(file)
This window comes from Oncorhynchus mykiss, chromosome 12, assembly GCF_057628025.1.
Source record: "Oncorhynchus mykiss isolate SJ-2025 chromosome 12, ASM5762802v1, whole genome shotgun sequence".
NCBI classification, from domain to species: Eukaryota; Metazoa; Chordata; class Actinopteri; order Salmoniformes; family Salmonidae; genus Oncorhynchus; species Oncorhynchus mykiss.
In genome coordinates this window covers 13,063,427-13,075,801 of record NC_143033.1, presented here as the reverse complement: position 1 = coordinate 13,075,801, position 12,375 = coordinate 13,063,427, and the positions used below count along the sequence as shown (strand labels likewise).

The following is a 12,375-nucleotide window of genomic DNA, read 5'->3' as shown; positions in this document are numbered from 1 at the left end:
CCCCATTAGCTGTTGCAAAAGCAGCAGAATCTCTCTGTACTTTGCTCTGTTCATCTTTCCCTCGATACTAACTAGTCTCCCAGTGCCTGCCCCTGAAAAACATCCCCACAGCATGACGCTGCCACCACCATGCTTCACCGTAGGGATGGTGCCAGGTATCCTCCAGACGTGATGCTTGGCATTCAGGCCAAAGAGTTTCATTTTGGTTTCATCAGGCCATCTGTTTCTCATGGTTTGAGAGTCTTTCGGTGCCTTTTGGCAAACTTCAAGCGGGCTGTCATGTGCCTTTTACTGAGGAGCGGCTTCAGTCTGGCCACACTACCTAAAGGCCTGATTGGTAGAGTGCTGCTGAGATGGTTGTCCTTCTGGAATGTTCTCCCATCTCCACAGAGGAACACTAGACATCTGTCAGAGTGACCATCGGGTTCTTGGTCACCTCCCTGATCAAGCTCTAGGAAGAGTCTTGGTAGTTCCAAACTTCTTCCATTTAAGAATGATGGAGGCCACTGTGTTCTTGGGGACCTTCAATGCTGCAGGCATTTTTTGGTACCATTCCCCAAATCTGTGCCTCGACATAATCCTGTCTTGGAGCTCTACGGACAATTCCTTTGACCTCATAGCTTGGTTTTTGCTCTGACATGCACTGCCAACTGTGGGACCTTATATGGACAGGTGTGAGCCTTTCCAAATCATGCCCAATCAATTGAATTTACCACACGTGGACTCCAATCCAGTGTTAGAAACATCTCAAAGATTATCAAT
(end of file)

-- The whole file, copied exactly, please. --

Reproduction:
This window comes from Oncorhynchus mykiss, chromosome 12, assembly GCF_057628025.1.
Source record: "Oncorhynchus mykiss isolate SJ-2025 chromosome 12, ASM5762802v1, whole genome shotgun sequence".
NCBI classification, from domain to species: Eukaryota; Metazoa; Chordata; class Actinopteri; order Salmoniformes; family Salmonidae; genus Oncorhynchus; species Oncorhynchus mykiss.
In genome coordinates this window covers 13,063,427-13,075,801 of record NC_143033.1, presented here as the reverse complement: position 1 = coordinate 13,075,801, position 12,375 = coordinate 13,063,427, and the positions used below count along the sequence as shown (strand labels likewise).

The following is a 12,375-nucleotide window of genomic DNA, read 5'->3' as shown; positions in this document are numbered from 1 at the left end:
CCCCATTAGCTGTTGCAAAAGCAGCAGAATCTCTCTGTACTTTGCTCTGTTCATCTTTCCCTCGATACTAACTAGTCTCCCAGTGCCTGCCCCTGAAAAACATCCCCACAGCATGACGCTGCCACCACCATGCTTCACCGTAGGGATGGTGCCAGGTATCCTCCAGACGTGATGCTTGGCATTCAGGCCAAAGAGTTTCATTTTGGTTTCATCAGGCCATCTGTTTCTCATGGTTTGAGAGTCTTTCGGTGCCTTTTGGCAAACTTCAAGCGGGCTGTCATGTGCCTTTTACTGAGGAGCGGCTTCAGTCTGGCCACACTACCTAAAGGCCTGATTGGTAGAGTGCTGCTGAGATGGTTGTCCTTCTGGAATGTTCTCCCATCTCCACAGAGGAACACTAGACATCTGTCAGAGTGACCATCGGGTTCTTGGTCACCTCCCTGATCAAGCTCTAGGAAGAGTCTTGGTAGTTCCAAACTTCTTCCATTTAAGAATGATGGAGGCCACTGTGTTCTTGGGGACCTTCAATGCTGCAGGCATTTTTTGGTACCATTCCCCAAATCTGTGCCTCGACATAATCCTGTCTTGGAGCTCTACGGACAATTCCTTTGACCTCATAGCTTGGTTTTTGCTCTGACATGCACTGCCAACTGTGGGACCTTATATGGACAGGTGTGAGCCTTTCCAAATCATGCCCAATCAATTGAATTTACCACACGTGGACTCCAATCCAGTGTTAGAAACATCTCAAAGATTATCAAT